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Standardizing training and safety

The Problem

Unstandardized Jobs & Training

Clean energy job titles and training run the gamut, leading to a fragmented talent pipeline. Companies assessing a wind tech candidate’s background, for example, do not know whether candidates are Day One ready to take on this dangerous job. The result? Increases in likelihood of safety incidents, high turnover, and unpredictable hiring outcomes.

The Solution

Standardized job descriptions, training & safety reporting

CPI is bringing together clean energy companies to tackle the top 3 jobs where fragmentation is hurting worker safety and undermining job stability: entry-level technicians for wind, battery and solar storage.  The American Clean Power Association (ACP), CPI’s trade association sister organization, led a rigorous process to develop common training guidelines for entry-level wind techs. More than 25 companies participated in developing this consensus document and/or added comments, leading to the publication of Guidelines for Entry-Level Wind Technician Training in 2023.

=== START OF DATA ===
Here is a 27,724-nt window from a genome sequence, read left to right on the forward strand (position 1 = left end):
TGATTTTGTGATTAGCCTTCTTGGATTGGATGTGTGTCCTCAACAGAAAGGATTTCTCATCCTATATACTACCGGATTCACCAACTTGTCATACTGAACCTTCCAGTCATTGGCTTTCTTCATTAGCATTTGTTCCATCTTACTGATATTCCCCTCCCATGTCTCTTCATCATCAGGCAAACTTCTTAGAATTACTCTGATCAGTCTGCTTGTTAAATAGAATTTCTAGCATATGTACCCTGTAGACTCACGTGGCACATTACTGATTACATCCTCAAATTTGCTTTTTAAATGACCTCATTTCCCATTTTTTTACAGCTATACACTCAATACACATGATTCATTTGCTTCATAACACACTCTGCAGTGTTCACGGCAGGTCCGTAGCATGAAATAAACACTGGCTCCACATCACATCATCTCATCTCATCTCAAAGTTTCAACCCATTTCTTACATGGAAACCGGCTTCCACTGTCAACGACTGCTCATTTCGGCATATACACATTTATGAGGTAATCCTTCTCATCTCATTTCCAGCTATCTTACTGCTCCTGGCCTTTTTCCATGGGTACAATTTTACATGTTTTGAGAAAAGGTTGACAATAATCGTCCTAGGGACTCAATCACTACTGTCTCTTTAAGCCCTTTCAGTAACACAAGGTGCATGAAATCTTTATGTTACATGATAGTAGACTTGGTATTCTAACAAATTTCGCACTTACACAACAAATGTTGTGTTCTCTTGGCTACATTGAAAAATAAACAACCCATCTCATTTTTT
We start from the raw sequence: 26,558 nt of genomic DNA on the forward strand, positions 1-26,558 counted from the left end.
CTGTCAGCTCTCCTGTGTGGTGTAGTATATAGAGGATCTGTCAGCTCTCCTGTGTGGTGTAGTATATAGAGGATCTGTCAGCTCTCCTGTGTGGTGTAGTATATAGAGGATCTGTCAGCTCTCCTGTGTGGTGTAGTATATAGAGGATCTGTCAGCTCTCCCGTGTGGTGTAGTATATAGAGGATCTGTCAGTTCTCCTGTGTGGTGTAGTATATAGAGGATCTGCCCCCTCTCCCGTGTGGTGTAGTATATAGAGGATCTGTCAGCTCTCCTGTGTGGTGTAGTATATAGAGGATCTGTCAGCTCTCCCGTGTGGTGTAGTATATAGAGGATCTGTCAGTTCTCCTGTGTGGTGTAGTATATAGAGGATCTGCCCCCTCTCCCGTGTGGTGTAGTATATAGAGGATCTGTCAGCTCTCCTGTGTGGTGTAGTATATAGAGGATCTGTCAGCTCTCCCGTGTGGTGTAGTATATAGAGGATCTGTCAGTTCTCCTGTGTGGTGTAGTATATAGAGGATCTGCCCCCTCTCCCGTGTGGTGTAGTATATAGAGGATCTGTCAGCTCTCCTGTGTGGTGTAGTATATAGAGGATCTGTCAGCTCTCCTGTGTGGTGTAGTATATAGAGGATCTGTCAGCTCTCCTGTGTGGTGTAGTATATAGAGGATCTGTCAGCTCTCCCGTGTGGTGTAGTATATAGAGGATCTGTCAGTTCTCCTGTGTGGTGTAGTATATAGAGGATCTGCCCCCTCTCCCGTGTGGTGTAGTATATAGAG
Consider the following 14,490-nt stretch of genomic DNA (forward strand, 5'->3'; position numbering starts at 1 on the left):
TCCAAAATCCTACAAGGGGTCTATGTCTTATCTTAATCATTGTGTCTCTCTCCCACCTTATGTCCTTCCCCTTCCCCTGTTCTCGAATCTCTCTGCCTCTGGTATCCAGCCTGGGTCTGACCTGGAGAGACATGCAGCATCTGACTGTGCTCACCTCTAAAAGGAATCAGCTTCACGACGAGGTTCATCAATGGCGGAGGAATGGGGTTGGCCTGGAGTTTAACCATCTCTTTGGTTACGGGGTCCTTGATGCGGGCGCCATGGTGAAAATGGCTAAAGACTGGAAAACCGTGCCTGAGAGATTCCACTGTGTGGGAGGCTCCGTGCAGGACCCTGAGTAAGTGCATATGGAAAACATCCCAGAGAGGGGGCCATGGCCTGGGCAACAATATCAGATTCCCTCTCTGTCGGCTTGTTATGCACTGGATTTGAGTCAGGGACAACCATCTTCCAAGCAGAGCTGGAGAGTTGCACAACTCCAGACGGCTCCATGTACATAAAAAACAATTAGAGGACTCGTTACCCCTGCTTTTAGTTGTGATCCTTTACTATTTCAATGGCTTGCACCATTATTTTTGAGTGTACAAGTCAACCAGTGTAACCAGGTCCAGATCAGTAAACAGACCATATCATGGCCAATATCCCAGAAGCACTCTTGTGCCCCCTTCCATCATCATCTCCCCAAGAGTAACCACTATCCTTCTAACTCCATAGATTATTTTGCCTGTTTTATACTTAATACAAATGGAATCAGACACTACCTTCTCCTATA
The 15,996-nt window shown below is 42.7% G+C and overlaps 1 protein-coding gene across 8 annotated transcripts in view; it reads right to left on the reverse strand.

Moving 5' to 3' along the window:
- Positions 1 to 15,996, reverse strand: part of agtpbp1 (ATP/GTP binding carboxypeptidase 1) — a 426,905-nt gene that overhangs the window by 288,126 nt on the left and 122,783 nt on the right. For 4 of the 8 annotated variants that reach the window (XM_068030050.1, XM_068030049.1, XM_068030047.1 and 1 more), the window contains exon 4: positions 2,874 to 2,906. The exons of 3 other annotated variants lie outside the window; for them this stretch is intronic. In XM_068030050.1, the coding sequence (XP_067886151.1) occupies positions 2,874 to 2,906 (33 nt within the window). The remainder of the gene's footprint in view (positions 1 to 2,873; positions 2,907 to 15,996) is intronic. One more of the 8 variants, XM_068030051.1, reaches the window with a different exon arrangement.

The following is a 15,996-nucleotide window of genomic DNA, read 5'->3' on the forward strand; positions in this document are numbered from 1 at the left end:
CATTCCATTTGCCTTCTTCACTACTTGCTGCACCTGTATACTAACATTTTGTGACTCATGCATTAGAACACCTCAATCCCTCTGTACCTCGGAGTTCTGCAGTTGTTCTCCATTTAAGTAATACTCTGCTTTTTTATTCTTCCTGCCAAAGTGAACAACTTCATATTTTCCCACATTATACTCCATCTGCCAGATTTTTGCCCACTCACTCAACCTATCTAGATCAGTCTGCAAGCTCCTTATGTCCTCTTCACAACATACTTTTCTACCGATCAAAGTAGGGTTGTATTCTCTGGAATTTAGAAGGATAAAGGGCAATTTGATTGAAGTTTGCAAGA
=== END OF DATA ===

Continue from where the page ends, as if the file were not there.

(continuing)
In 2024, ACP/CPI will work with members and training centers to adopt these guidelines while building companion guidelines for entry-level solar and battery technician training. Comments have been gathered for Guidelines for Energy-Level Solar Technician Training and the final version will be published in early February 2024. Draft battery tech guidelines are currently collecting comments here. Collectively, these guidelines will inform a certification process to ensure that entry-level technicians are ready to operate safely and have basic technical skills on Day One.

In addition to aligning on training guidelines, CPI will work with energy companies to develop common job descriptions and career paths to create predictability and improve retention among technicians.

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